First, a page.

In interviews I’m often asked why, if vaping is 95% safer than smoking, there are so many negative stories around vaping. My answer is that vaping is a disruptive industry which threatens more than US$700 billion in tobacco revenues and US$250 billion in tax revenues. It’s inevitable there’s going to be opposition to vaping. But I’m always uneasy this may be interpreted as a conspiracy theory. In order to illustrate the scale of the problem, we decided to put some data behind the assertion.
The results are astonishing. Not merely is Cheap E Cig Starter Kits costing billions in tax revenue, it could force a few of the very states that have lead the charge against vaping into effective bankruptcy. Graph showing world tobacco revenue vs tax.
Vaping and Tobacco Tax in the united states – We’ll get started with tobacco revenues in the united states – not because they’re insignificant throughout the uk and the EU (as we’ll see, the contrary is the case) but because that is where the vast majority of opposition to vaping is apparently originating. At its peak during 2010 tobacco tax revenues reached 17.16 billion dollars. But that amount has been coming down rapidly as smokers quit or move to alternative kinds of nicotine – predominantly vaping. In 2018 projected revenues were 20% lower at 13.67 billion dollars. (Source: Statista).
So, just how is vaping affecting tax revenues? In 2018 there have been 34.3 million smokers in the united states – and 10.8 million vapers, equal to almost 32% from the smoking population. Whenever we divide total tax revenue by the number of smokers, we end up having $400 per smoker. Multiply that by the number of vapers so we obtain a total tax price of $4.3 billion.
Obviously, those are very rough figures. Some vapers men and women will be dual users (both vape and smoke), so is still contributing towards some tobacco tax revenues, not to mention there will be some taxes on vaping. But however, you cut it, vaping is certainly costing the US government billions in lost tax revenues.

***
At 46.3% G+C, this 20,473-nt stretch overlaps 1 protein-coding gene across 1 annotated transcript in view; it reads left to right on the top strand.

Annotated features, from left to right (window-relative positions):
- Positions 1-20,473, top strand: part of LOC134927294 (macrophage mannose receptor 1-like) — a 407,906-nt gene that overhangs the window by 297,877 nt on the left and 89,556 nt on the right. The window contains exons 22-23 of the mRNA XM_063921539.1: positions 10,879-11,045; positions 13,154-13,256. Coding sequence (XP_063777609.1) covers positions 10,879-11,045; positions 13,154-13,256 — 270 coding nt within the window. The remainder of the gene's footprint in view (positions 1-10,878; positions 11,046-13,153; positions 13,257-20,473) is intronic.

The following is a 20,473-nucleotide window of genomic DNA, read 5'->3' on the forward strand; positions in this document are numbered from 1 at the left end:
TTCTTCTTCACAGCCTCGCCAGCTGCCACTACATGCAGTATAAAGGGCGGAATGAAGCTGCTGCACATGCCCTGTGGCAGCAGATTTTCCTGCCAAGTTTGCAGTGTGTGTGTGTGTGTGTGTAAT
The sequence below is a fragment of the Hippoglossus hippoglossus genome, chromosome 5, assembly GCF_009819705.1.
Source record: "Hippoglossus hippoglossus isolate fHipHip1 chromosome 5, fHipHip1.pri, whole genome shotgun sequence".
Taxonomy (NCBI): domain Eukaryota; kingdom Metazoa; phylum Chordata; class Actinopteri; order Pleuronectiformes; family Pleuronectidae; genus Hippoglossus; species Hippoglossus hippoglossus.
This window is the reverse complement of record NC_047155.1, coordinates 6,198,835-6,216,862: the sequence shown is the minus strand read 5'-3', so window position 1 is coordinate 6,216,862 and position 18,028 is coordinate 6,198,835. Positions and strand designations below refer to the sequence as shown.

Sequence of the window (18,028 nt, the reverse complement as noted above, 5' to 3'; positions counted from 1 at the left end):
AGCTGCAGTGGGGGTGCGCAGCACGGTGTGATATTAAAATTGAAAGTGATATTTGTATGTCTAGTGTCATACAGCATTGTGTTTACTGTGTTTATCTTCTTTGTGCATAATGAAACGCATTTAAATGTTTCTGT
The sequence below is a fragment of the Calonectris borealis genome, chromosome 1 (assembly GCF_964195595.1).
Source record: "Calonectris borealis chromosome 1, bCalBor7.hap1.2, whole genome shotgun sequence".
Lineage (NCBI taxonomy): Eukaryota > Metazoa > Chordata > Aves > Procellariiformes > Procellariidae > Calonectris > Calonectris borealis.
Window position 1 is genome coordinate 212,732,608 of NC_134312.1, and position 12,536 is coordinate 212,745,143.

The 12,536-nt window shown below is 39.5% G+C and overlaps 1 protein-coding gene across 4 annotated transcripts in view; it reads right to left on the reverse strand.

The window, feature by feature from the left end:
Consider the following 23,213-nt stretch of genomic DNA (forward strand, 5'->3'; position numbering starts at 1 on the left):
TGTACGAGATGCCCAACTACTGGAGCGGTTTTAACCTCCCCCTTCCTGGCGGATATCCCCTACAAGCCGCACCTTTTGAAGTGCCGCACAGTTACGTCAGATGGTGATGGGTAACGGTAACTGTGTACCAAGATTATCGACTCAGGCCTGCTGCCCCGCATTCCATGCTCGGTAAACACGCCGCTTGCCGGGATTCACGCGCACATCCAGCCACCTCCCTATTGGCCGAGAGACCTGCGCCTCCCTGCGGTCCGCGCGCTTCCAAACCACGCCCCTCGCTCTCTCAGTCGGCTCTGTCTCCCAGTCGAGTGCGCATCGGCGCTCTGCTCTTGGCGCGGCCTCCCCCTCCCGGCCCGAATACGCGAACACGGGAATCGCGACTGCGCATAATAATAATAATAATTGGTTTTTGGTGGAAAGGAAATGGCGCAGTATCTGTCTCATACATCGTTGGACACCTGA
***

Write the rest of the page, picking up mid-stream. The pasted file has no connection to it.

That sounds a great deal, but does look insignificant when compared to the total US tax receipts, estimated to be $3.65 trillion in 2019. But things start looking a lot worse whenever we look at individual US states – and the bonds they may have issued which are backed by tobacco revenues.
In 1997 tobacco companies decided to pay 46 states more than 200 billion dollars over twenty five years. The idea would be to cover the price of treating smoke related diseases, although in reality the amount of money was often spent on other purposes. For instance, one state chose to spend 75% from the total on tobacco production. The biggest recipient was California, which would be to receive over 12% of the total amount.
Remember that. The amount is not set in stone, and among the variants is the amount of cigarettes sold. The fewer cigarettes sold, the less cash state governments receive, developing a perverse incentive to keep tobacco sales high. (Intriguingly, when the sales in the tobacco companies inside the agreement fall below that relating to companies not inside the agreement, the states also get less money, making a second perverse incentive to stifle competition.) Crucially, while original estimates allowed for a slow decline in smoking rates, they failed to enable vaping, and vaping is not really contained in the master settlement agreement.
Tobacco Secured Bonds and Looming Bankruptcy. Rather than waiting around for the tobacco money in advance, states sold bonds to investors. They promised to repay these bonds making use of the money from tobacco settlement. Because of the guaranteed flow of cash through the tobacco settlements, during the time investors considered these bonds a secure option.
But the states didn’t wish to pay any interest at the outset of the bonds. Instead, they wished to enable the interest to roll up, kicking down the actual interest payments to later down the road. In turn, they agreed to pay uubnmg many times the initial amount borrowed.
How much? Well, in some cases payments could be 76 times the first payment. Millions in initial advances translated into vast amounts of dollars in interest payments. And furthermore, as the repayments are so high, Moody’s estimates that 80% from the bonds are likely to default.
California is behind on its payments, while New Jersey has pledged its remaining 406 million dollars in tobacco revenue to rescue two bonds. Additionally, New Jersey has had its credit rating downgraded, which makes it more expensive for your state to borrow money.
What happens when the bonds are certainly not paid back? Unfortunately, they don’t vanish entirely. Bond holders have priority over taxpayers, and states must foot the bill – and pay additional interest because of this. So that as for the cash raised in the first place – well, for many states that’s over. David Rosseau, at the time Deputy Treasurer of New Jersey, admitted that: “We basically burned it all in 2 years. It had been not certainly one of New Jersey’s better financial moves.”